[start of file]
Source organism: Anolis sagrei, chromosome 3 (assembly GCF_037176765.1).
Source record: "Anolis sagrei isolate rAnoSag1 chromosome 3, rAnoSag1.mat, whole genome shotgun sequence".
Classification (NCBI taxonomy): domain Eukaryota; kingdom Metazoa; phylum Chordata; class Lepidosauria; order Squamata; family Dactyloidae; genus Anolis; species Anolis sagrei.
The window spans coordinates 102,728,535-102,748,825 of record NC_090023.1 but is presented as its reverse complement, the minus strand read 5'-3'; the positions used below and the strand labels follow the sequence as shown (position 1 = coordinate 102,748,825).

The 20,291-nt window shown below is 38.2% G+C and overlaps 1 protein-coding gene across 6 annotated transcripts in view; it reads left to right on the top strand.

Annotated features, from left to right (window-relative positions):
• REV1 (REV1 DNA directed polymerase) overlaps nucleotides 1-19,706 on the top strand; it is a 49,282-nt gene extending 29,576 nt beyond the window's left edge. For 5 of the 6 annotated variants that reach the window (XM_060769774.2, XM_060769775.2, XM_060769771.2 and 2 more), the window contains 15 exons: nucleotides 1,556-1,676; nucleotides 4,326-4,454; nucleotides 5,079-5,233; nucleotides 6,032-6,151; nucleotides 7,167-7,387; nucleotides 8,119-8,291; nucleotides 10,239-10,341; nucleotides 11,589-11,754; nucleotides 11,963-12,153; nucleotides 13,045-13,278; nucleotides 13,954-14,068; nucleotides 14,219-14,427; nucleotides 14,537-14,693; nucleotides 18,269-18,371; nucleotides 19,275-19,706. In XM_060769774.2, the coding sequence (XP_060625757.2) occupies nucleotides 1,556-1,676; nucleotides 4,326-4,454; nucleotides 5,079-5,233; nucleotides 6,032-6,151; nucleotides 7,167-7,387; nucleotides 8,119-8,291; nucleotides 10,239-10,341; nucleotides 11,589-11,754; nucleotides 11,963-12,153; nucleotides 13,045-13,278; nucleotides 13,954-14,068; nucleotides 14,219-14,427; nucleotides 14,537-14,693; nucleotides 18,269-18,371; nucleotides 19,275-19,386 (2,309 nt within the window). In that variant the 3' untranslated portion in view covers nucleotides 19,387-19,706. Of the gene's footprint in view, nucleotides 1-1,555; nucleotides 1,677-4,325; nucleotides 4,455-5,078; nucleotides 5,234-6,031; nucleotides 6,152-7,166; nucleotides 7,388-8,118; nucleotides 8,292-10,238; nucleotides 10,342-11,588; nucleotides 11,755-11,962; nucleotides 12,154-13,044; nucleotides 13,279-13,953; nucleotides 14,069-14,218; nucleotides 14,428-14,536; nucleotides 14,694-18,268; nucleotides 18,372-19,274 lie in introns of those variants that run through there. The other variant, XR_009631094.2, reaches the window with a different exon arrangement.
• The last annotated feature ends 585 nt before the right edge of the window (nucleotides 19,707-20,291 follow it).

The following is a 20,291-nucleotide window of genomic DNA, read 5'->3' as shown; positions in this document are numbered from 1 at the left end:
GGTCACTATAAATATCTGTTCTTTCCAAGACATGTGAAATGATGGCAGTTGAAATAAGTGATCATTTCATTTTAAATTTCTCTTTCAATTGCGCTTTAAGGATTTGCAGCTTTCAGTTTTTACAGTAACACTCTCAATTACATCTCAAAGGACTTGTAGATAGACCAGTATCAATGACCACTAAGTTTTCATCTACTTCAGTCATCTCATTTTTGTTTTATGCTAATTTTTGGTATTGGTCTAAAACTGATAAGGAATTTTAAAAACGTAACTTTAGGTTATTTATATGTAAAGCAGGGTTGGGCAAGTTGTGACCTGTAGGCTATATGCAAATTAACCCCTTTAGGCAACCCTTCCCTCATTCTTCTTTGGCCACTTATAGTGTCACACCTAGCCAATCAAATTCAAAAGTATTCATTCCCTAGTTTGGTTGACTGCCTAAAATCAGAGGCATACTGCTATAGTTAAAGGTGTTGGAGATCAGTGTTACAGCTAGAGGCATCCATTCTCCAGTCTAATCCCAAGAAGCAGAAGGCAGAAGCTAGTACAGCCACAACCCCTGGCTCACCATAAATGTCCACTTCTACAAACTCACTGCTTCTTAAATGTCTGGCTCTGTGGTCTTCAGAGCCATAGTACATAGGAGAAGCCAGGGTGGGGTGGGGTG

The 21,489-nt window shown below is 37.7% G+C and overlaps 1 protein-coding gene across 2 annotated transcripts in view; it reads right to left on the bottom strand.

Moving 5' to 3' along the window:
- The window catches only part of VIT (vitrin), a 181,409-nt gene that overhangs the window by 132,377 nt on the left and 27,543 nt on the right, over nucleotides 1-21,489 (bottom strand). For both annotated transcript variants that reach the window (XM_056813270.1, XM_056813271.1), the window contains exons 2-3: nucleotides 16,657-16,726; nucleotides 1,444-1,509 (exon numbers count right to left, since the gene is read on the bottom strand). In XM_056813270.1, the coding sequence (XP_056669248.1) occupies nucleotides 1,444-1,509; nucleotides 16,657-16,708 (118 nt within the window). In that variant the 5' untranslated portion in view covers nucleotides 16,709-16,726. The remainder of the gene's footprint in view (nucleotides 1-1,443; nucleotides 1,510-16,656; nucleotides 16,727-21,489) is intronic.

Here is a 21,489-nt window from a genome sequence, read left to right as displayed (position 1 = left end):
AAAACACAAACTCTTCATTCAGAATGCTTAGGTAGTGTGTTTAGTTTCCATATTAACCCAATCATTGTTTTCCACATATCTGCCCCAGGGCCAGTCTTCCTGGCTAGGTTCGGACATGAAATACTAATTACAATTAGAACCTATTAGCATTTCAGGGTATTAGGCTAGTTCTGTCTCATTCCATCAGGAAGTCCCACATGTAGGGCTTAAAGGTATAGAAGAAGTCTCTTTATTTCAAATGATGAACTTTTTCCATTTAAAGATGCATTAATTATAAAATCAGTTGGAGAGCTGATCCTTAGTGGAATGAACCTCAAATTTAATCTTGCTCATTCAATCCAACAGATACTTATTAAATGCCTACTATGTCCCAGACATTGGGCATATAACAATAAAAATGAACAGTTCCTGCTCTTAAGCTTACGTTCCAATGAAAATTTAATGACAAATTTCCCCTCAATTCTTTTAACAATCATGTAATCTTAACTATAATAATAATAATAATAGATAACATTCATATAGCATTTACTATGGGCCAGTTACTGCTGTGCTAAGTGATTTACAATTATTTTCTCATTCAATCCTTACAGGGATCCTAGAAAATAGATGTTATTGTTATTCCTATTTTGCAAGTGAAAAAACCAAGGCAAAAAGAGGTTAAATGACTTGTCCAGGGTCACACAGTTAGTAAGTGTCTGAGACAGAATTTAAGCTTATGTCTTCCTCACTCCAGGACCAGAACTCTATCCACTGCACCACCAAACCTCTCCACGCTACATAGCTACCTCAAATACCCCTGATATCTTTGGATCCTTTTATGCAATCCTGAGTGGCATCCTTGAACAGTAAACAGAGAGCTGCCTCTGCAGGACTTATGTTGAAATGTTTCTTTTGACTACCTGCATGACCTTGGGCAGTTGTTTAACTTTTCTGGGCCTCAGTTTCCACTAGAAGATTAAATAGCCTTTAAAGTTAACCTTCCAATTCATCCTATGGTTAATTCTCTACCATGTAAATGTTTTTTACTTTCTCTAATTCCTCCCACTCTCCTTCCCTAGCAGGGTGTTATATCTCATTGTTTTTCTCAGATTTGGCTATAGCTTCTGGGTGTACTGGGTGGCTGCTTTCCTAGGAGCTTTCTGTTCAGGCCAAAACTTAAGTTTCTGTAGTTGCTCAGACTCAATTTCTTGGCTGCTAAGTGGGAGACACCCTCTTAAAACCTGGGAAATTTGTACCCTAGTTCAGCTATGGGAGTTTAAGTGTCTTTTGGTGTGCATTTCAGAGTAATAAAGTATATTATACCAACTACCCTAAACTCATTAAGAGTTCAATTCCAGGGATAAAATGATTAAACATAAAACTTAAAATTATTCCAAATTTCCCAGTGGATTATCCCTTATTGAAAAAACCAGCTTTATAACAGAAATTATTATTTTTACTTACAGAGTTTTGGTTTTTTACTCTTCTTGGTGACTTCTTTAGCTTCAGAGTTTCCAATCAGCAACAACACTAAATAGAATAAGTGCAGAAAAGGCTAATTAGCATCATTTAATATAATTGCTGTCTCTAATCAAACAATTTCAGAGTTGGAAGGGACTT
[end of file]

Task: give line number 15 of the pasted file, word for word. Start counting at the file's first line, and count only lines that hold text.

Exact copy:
AAAACACAAACTCTTCATTCAGAATGCTTAGGTAGTGTGTTTAGTTTCCATATTAACCCAATCATTGTTTTCCACATATCTGCCCCAGGGCCAGTCTTCCTGGCTAGGTTCGGACATGAAATACTAATTACAATTAGAACCTATTAGCATTTCAGGGTATTAGGCTAGTTCTGTCTCATTCCATCAGGAAGTCCCACATGTAGGGCTTAAAGGTATAGAAGAAGTCTCTTTATTTCAAATGATGAACTTTTTCCATTTAAAGATGCATTAATTATAAAATCAGTTGGAGAGCTGATCCTTAGTGGAATGAACCTCAAATTTAATCTTGCTCATTCAATCCAACAGATACTTATTAAATGCCTACTATGTCCCAGACATTGGGCATATAACAATAAAAATGAACAGTTCCTGCTCTTAAGCTTACGTTCCAATGAAAATTTAATGACAAATTTCCCCTCAATTCTTTTAACAATCATGTAATCTTAACTATAATAATAATAATAATAGATAACATTCATATAGCATTTACTATGGGCCAGTTACTGCTGTGCTAAGTGATTTACAATTATTTTCTCATTCAATCCTTACAGGGATCCTAGAAAATAGATGTTATTGTTATTCCTATTTTGCAAGTGAAAAAACCAAGGCAAAAAGAGGTTAAATGACTTGTCCAGGGTCACACAGTTAGTAAGTGTCTGAGACAGAATTTAAGCTTATGTCTTCCTCACTCCAGGACCAGAACTCTATCCACTGCACCACCAAACCTCTCCACGCTACATAGCTACCTCAAATACCCCTGATATCTTTGGATCCTTTTATGCAATCCTGAGTGGCATCCTTGAACAGTAAACAGAGAGCTGCCTCTGCAGGACTTATGTTGAAATGTTTCTTTTGACTACCTGCATGACCTTGGGCAGTTGTTTAACTTTTCTGGGCCTCAGTTTCCACTAGAAGATTAAATAGCCTTTAAAGTTAACCTTCCAATTCATCCTATGGTTAATTCTCTACCATGTAAATGTTTTTTACTTTCTCTAATTCCTCCCACTCTCCTTCCCTAGCAGGGTGTTATATCTCATTGTTTTTCTCAGATTTGGCTATAGCTTCTGGGTGTACTGGGTGGCTGCTTTCCTAGGAGCTTTCTGTTCAGGCCAAAACTTAAGTTTCTGTAGTTGCTCAGACTCAATTTCTTGGCTGCTAAGTGGGAGACACCCTCTTAAAACCTGGGAAATTTGTACCCTAGTTCAGCTATGGGAGTTTAAGTGTCTTTTGGTGTGCATTTCAGAGTAATAAAGTATATTATACCAACTACCCTAAACTCATTAAGAGTTCAATTCCAGGGATAAAATGATTAAACATAAAACTTAAAATTATTCCAAATTTCCCAGTGGATTATCCCTTATTGAAAAAACCAGCTTTATAACAGAAATTATTATTTTTACTTACAGAGTTTTGGTTTTTTACTCTTCTTGGTGACTTCTTTAGCTTCAGAGTTTCCAATCAGCAACAACACTAAATAGAATAAGTGCAGAAAAGGCTAATTAGCATCATTTAATATAATTGCTGTCTCTAATCAAACAATTTCAGAGTTGGAAGGGACTT